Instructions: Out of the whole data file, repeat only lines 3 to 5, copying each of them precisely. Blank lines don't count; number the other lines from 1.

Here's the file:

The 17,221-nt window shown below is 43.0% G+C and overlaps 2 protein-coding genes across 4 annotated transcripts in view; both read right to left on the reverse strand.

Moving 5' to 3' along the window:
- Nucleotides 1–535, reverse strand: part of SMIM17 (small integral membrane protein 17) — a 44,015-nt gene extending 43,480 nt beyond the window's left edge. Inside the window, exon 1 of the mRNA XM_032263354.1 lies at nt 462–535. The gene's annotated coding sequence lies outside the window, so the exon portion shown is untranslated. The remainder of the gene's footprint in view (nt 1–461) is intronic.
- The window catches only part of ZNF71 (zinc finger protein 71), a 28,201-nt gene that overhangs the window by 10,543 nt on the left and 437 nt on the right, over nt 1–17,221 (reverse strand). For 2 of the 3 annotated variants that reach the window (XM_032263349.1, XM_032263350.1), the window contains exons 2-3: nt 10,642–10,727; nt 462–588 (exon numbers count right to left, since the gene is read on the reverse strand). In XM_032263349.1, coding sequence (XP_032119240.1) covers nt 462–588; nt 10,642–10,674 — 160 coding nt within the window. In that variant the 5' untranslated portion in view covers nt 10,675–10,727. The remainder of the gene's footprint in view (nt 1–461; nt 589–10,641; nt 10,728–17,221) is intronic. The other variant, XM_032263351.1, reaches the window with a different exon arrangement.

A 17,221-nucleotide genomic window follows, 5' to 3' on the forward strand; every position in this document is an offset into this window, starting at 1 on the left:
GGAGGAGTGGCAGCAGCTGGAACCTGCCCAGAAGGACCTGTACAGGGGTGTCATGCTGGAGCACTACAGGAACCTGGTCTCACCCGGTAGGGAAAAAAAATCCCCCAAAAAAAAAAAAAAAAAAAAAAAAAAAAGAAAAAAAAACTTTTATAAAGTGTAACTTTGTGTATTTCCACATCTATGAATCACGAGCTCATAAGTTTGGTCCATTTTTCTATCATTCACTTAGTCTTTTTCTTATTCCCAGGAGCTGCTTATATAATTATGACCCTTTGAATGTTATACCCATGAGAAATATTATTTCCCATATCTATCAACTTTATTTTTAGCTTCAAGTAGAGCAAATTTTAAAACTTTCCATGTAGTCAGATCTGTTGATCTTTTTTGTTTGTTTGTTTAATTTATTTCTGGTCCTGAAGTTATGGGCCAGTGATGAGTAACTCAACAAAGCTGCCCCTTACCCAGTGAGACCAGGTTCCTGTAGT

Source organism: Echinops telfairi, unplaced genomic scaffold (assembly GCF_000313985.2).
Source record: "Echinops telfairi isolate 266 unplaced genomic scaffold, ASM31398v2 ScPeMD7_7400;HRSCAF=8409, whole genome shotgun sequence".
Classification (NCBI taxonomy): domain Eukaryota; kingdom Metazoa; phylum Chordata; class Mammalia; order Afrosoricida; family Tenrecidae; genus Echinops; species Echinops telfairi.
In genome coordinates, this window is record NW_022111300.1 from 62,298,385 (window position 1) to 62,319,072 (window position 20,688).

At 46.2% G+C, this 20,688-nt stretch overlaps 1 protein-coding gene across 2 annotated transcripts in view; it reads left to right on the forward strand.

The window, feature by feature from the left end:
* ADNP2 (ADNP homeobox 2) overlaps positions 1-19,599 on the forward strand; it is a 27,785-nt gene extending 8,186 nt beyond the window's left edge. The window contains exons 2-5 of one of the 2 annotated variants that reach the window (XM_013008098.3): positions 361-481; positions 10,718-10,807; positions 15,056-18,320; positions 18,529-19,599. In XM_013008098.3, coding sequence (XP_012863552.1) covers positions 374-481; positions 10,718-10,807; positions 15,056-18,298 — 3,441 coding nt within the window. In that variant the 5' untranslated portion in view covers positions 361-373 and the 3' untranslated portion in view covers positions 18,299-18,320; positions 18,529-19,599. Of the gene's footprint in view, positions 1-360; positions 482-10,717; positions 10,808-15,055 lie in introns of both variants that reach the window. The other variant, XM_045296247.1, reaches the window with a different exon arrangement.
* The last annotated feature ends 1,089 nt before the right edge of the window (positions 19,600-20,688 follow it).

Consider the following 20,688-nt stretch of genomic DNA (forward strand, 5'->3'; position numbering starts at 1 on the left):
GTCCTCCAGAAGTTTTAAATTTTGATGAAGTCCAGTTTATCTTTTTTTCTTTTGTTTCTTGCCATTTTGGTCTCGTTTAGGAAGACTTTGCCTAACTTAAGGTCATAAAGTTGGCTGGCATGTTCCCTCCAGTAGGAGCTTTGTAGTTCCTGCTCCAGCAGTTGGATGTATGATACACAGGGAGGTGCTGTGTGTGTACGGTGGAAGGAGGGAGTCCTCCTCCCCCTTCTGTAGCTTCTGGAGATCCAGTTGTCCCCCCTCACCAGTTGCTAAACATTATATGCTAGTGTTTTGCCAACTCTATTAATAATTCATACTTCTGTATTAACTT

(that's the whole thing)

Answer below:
- Nucleotides 1–535, reverse strand: part of SMIM17 (small integral membrane protein 17) — a 44,015-nt gene extending 43,480 nt beyond the window's left edge. Inside the window, exon 1 of the mRNA XM_032263354.1 lies at nt 462–535. The gene's annotated coding sequence lies outside the window, so the exon portion shown is untranslated. The remainder of the gene's footprint in view (nt 1–461) is intronic.
- The window catches only part of ZNF71 (zinc finger protein 71), a 28,201-nt gene that overhangs the window by 10,543 nt on the left and 437 nt on the right, over nt 1–17,221 (reverse strand). For 2 of the 3 annotated variants that reach the window (XM_032263349.1, XM_032263350.1), the window contains exons 2-3: nt 10,642–10,727; nt 462–588 (exon numbers count right to left, since the gene is read on the reverse strand). In XM_032263349.1, coding sequence (XP_032119240.1) covers nt 462–588; nt 10,642–10,674 — 160 coding nt within the window. In that variant the 5' untranslated portion in view covers nt 10,675–10,727. The remainder of the gene's footprint in view (nt 1–461; nt 589–10,641; nt 10,728–17,221) is intronic. The other variant, XM_032263351.1, reaches the window with a different exon arrangement.

A 17,221-nucleotide genomic window follows, 5' to 3' on the forward strand; every position in this document is an offset into this window, starting at 1 on the left: